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Hens Acting Broody

When a hen "goes broody" it means she has decided she wants to sit on her eggs and hatch chicks.

 

A normal hen will sit on the nest for an hour or so each day while she lays her egg. When she is done she will leave the nest and resume her daily activities. In contrast, a broody hen will sit on the nest all day and all night except for a short daily break. This behavior is called "setting" or "brooding."

 

Broody Hen

A broody Hen with her chick


A broody hen will try to gather a bunch of eggs (called a "clutch") together in one nest. Broody hens may look for secret places to lay their eggs so that you don't take them away. When a broody hen feels that she has enough eggs, she will stop laying and start sitting on the eggs she has collected.

 

A hen's eggs can only start to develop into chicks if they are fertile and have proper warmth for a period of time. The amount of time a non-broody hen spends on the nest every day is not enough for an embryo to begin to develop. When a broody hen starts spending all her time on the nest, however, the eggs will have the constant warmth they need and the embryos will begin to grow. Once the embryos start to develop, they cannot get cold again or they will die.

 

While a hen is broody, she will exhibit many behaviors that may seem abnormal. The most obvious sign of broodiness is the hen's constant attention to her nest. She will also act differently while she is off the nest. She will keep her feathers puffed up and make a soft, constant "buk. buk. buk." While she eats her food she may act excited and make a quick, loud, staccato "buk-buk-buk!" like a rooster does when he finds food to share with his hens. She will probably also be more defensive of her nest than a non-broody hen. She may even attack people or animals that she would normally run away from.


Most broody hens keep their feathers puffed up even when they are off the nest.

 

Broody hens will also pluck feathers from their underside to line and insulate their nests. This serves a double purpose, as the eggs will receive more heat and moisture if they have direct contact with the hen's skin.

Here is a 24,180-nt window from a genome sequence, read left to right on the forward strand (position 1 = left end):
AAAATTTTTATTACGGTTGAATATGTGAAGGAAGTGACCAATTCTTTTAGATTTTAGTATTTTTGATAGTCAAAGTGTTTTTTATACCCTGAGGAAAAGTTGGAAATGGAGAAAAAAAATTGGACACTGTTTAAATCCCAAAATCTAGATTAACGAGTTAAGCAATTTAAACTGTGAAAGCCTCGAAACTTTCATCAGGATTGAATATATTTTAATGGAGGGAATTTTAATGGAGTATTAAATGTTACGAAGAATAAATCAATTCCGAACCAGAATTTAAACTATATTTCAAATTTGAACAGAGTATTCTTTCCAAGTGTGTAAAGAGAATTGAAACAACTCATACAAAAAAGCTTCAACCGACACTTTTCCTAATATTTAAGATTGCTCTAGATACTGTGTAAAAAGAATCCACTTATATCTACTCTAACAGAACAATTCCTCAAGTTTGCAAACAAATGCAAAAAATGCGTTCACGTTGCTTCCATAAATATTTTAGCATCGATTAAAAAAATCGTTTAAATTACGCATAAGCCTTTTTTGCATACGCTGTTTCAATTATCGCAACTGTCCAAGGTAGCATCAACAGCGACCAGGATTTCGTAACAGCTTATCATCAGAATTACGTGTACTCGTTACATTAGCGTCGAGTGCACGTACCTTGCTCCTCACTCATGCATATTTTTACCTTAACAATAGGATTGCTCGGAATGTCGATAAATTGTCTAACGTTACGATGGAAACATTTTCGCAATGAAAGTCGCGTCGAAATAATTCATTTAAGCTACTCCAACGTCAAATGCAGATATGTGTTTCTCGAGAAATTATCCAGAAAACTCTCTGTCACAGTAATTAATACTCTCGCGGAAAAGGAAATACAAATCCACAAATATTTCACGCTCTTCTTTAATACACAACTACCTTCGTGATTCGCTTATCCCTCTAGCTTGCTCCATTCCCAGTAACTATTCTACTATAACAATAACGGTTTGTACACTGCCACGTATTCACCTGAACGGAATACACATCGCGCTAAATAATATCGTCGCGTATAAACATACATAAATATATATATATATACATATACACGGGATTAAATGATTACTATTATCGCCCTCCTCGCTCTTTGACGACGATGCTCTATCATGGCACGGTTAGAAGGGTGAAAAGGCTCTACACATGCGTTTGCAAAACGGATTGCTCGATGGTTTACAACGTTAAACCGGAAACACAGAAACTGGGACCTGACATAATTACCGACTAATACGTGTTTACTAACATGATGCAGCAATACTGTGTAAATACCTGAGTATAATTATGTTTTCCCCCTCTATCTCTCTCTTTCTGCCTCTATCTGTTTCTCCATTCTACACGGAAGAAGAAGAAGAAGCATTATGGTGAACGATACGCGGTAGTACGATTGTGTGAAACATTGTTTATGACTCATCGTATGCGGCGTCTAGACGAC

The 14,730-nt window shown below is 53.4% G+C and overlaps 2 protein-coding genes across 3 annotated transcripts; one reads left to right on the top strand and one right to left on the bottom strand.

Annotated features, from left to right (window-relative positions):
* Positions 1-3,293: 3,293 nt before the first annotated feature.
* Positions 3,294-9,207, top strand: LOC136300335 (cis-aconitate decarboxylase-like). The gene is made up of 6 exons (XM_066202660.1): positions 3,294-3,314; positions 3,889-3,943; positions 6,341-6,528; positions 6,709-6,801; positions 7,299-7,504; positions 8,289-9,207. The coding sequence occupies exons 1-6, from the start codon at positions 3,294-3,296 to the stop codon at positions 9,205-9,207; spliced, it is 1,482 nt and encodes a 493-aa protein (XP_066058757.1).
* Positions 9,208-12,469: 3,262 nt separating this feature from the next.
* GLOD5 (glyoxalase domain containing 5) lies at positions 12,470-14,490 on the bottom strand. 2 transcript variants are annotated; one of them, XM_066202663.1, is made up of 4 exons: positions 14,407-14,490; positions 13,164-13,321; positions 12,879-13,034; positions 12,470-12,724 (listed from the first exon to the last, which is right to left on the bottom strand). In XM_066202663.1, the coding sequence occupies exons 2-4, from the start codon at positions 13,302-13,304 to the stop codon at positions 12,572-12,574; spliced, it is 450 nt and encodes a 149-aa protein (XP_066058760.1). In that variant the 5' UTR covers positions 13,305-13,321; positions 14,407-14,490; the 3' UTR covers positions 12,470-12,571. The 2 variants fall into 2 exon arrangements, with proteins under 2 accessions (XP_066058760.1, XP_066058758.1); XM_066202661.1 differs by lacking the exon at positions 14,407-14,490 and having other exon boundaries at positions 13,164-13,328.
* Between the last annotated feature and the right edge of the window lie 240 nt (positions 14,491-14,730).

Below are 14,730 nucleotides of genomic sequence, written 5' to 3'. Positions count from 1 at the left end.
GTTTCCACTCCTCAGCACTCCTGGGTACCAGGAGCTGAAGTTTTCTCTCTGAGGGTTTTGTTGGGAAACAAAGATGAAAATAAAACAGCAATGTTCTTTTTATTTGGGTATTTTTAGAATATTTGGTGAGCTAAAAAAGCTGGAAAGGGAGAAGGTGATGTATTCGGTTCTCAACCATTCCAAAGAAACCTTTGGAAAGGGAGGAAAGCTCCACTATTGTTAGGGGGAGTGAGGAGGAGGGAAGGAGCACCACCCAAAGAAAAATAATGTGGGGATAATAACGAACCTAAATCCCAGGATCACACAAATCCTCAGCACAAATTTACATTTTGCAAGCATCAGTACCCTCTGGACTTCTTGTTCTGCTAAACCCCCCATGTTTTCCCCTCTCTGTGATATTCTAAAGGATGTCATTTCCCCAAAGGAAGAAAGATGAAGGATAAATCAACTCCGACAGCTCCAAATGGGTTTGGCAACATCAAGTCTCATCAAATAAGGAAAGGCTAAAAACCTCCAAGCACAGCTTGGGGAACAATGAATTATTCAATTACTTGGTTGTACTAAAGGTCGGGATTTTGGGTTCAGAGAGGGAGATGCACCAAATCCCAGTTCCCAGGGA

Hens usually go broody in the late spring or early summer. It takes 21 days (give or take a couple) for eggs to develop and hatch. During this time, the broody hen should come off the nest for a short while every day to eat, drink, defecate, and dust-bathe. Sometimes, hens are so dedicated that they forget to take a daily break. If you notice that your hen isn't coming off the nest, you can help her by taking her off the nest around the same time each day. Make sure food and water are nearby. A hen's break will normally last anywhere from 10 minutes to half an hour. This will not harm the eggs; in fact, it has been shown to be beneficial to their development. Sometimes, if it is a hot day, the hen may stay off the nest for up to an hour. Or, if it is cold, she may come off for only a few minutes.

In addition to making sure a hen comes off the nest each day, there are a couple other things you can do to help. First of all, you can make sure the nest is clean. If it is dirty, bacteria can get into the eggs and kill the embryos inside. Secondly, if your area is dry, you can sprinkle a tiny bit of water on the eggs every day or so, especially when it gets close to hatching time.

 

DO NOT lift the broody hen off the nest during hatching time, no matter how badly you want to see the chicks hatch. The eggs and chicks need her warmth! Without a mother hen they will quickly become chilled and die.

 

I find it is a good idea to keep an incubator handy while a hen is broody. Most hens are very good mothers, but occasionally one will desert her nest or try to kill her chicks when they hatch. If an emergency such as these occurs, you can transfer the eggs to an incubator and they will still have a chance. If you are experiencing an emergency RIGHT NOW and don't have time to buy an incubator, you can try placing the eggs on an electric heating pad or under a warm lamp. Monitor the temperature with a thermometer and keep it between 98 and 102 degrees farenheit.

Hopefully, the mother hen will stay on the nest until all the eggs hatch. As soon as the chicks have hatched, place chick starter feed and a shallow dish of water by the nest. DO NOT feed chicks the same food the adult chickens eat. DO NOT use a deep dish for water or they could drown in it.

For the first couple weeks of their life, the chicks will need their mother's warmth constantly. Make sure they don't get stuck on the other side of a fence or in a laying box. Make sure all the chicks are with their mother at night, or they could be dead by morning.

 

A mother hen usually does a good job of defending her chicks from the other chickens, but if the rest of the flock shows unwarranted aggression towards them you should probably put them in a separate pen for their own protection.

 

It's hard to tell when a mother hen and her chicks will part. Some hens kick their chicks out when they're still quite young. Others keep mothering them until they are adults.

 

Once a hen has stopped mothering her chicks, she will start laying again and resume normal chicken behavior.

 

FAQ's
Q: Can eggs hatch without a rooster?
A: No. Visit the section on chicken reproduction if you're not clear about this.
Q: Will a hen still go broody even if there's no rooster around?
A: Yes.
Q: Will a hen sit on eggs that aren't hers?
A: Yes. In fact, hens will even hatch eggs of other species.
Q: Will a broody hen stay broody if you move her and/or her nest?
A: It's hard to tell, but there's a good chance she will as long as you don't disturb her too much. If you really have to move her, do it during the night.